Balancing Disinfection with Patient Comfort
As previously discussed, disinfectants used in healthcare settings must have aggressive claims against a wide variety of both community- and healthcare-associated pathogens. Because of the nature of the outpatient dental practice setting, a wide variety of both pediatric and adult patients may be treated at the site. Patients may have comorbidities such as asthma, chronic obstructive pulmonary disease, or chronic sinusitis and bronchitis that require the use of fragrance-free disinfectant products to minimize the risk of respiratory irritation during their respective dental examination and treatment. With the recent advent of healthcare-grade, low-level disinfectants that are also fragrance-free, these sensitive patients may now experience a more customized and less irritating dental healthcare experience.
Step Three: Sterilization
The CDC’s Guideline for Disinfection and Sterilization in Healthcare Facilities, 2008,2 defines sterilization as any process that effectively kills or eliminates transmissible agents from surfaces, equipment, articles of food or medication, or biological culture medium. Sterilization does not, however, remove prions. Sterilization can be achieved through a variety of methods.1,8
Sterilization is ineffective without proper prior cleaning. The amount of bioburden and the number, type, and inherent resistance of microorganisms—including biofilms—on items negatively affects the sterilization process. According to the Association for periOperative Registered Nurses’ Recommended Practices,9 one of the most critical measures for preventing surgical site infections (SSI) is to provide surgical items that are free of contamination at the time of use. This can be accomplished by subjecting them to cleaning and decontamination, followed by a sterilization process. Steam, ethylene oxide, low-temperature hydrogen-peroxide gas plasma, peracetic acid, ozone, and dry heat are the sterilization methods that are most commonly used in the healthcare environment.9 Sterilization provides the highest level of assurance that surgical items are free of viable microbes.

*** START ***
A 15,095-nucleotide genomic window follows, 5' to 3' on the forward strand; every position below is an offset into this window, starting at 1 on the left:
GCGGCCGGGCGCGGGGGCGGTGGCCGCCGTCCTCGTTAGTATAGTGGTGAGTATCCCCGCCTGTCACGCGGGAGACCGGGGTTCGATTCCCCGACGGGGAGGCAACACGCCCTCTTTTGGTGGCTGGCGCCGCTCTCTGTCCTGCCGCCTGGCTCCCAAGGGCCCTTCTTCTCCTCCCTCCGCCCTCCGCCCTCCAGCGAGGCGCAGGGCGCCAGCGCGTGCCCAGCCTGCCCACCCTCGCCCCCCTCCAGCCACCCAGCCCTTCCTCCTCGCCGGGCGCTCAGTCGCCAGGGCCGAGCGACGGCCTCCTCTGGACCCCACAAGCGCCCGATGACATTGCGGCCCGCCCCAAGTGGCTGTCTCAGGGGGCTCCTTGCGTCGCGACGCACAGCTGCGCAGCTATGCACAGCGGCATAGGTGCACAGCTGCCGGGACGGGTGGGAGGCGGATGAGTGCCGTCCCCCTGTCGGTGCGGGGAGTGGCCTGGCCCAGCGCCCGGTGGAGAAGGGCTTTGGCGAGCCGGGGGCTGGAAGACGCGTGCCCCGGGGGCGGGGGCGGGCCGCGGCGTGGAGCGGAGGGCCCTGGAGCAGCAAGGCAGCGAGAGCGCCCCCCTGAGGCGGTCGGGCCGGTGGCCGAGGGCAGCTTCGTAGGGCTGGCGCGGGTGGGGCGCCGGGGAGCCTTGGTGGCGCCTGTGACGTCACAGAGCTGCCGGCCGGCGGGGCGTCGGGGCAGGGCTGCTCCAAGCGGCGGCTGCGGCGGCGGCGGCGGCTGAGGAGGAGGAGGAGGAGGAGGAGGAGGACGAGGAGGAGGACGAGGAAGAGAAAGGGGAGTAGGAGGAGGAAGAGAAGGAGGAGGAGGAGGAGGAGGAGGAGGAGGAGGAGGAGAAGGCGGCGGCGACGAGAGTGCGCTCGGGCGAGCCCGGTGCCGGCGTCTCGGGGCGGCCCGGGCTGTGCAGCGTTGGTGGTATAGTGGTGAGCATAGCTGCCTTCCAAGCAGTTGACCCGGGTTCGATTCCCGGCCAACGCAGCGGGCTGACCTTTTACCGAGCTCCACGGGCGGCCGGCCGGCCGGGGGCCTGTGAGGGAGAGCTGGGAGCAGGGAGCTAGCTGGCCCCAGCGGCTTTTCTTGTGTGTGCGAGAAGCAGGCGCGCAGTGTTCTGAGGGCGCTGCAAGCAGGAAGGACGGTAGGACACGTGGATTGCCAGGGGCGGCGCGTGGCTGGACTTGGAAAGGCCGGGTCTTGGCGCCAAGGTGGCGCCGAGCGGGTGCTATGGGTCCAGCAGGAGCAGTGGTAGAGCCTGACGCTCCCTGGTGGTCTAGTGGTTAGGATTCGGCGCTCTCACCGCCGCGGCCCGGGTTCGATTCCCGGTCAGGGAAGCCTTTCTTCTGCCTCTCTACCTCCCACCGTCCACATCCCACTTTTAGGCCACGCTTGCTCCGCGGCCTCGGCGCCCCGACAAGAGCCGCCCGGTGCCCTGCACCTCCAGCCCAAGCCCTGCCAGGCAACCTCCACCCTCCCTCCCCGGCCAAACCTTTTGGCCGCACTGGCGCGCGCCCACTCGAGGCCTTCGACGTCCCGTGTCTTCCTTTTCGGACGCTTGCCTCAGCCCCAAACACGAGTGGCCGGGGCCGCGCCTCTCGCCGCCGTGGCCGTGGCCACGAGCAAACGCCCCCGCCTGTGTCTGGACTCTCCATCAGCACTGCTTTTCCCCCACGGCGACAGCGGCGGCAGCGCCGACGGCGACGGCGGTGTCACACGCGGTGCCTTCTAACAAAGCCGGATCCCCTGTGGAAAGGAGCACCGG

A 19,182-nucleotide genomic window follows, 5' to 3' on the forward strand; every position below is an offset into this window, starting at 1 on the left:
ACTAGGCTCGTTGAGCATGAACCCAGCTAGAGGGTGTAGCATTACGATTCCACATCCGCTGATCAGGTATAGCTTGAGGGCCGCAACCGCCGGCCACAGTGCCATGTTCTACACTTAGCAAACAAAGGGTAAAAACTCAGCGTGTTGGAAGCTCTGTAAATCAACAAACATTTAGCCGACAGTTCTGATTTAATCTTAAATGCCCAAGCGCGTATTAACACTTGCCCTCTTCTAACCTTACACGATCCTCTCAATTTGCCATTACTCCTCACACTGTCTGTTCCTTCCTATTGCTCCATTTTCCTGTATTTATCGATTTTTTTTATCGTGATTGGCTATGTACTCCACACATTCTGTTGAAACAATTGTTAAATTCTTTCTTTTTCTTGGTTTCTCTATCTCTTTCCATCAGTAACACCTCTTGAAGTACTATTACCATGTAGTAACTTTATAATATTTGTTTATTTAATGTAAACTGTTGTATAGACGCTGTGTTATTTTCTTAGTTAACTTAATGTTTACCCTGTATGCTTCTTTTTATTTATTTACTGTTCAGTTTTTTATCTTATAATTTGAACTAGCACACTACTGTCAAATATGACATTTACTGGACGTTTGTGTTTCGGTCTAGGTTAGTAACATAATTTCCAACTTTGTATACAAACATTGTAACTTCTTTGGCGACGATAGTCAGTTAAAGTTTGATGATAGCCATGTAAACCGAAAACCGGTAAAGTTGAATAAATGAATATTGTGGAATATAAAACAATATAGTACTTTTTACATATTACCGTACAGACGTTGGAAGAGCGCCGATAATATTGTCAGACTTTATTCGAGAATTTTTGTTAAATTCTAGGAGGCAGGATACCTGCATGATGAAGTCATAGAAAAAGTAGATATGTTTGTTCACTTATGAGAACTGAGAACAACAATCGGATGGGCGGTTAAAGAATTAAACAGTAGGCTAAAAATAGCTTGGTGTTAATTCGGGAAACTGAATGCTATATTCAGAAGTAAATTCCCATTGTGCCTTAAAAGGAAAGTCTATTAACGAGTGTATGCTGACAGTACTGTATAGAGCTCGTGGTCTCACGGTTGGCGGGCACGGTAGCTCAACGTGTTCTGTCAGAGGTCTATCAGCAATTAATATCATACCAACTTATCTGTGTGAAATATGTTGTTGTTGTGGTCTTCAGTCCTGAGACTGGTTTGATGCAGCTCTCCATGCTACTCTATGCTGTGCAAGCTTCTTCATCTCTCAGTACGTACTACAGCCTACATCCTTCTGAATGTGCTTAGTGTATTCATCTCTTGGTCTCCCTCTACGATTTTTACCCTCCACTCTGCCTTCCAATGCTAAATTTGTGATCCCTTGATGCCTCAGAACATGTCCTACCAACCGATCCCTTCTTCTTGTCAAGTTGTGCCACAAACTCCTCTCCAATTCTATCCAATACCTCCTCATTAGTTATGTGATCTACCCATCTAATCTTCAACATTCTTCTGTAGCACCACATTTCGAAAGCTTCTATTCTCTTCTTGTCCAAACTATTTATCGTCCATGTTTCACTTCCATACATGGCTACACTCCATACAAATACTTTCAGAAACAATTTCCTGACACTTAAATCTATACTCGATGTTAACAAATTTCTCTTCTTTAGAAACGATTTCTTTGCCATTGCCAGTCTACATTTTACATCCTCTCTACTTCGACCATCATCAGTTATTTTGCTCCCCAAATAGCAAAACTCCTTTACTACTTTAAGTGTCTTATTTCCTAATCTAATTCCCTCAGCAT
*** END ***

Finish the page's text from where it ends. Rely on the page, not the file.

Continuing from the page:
Specific pieces of medical equipment, such as oral endoscopes, may require specialized processes in order to effectively eliminate all microorganisms from the components of the equipment. As a specific example, endoscopes require several key steps for efficacious disinfection and/or sterilization, including cleaning (physical cleaning of the lumen, all channels, brushing both the internal and external surfaces, and rinsing); disinfection with a high-level disinfectant per the manufacturer’s instructions; rinsing with sterile or filtered water; drying; and storing properly to ensure prevention of contamination prior to the next use. During any type of sterilization process, it is paramount to follow established protocols and manufacturer instructions during every step.2